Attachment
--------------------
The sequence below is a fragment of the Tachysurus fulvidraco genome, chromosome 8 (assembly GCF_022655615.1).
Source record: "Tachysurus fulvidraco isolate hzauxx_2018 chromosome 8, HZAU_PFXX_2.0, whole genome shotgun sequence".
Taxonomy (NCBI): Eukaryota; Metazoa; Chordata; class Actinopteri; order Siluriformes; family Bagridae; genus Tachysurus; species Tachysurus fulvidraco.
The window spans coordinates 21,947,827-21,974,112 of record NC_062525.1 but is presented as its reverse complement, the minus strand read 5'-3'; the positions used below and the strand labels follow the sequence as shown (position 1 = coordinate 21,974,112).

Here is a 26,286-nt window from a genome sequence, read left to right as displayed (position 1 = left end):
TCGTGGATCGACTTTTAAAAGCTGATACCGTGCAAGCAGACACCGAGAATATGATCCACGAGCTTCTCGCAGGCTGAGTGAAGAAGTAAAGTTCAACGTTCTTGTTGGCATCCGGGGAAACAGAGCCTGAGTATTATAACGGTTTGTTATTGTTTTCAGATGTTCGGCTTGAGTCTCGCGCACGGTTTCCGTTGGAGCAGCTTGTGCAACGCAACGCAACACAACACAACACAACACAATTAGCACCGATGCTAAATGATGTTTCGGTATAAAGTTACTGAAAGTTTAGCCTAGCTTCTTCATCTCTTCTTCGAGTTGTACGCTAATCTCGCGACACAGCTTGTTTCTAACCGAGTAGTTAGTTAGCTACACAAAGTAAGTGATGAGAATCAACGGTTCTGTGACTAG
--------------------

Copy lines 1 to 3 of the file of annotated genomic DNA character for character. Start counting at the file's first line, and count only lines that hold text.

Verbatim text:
The sequence below is a fragment of the Tachysurus fulvidraco genome, chromosome 8 (assembly GCF_022655615.1).
Source record: "Tachysurus fulvidraco isolate hzauxx_2018 chromosome 8, HZAU_PFXX_2.0, whole genome shotgun sequence".
Taxonomy (NCBI): Eukaryota; Metazoa; Chordata; class Actinopteri; order Siluriformes; family Bagridae; genus Tachysurus; species Tachysurus fulvidraco.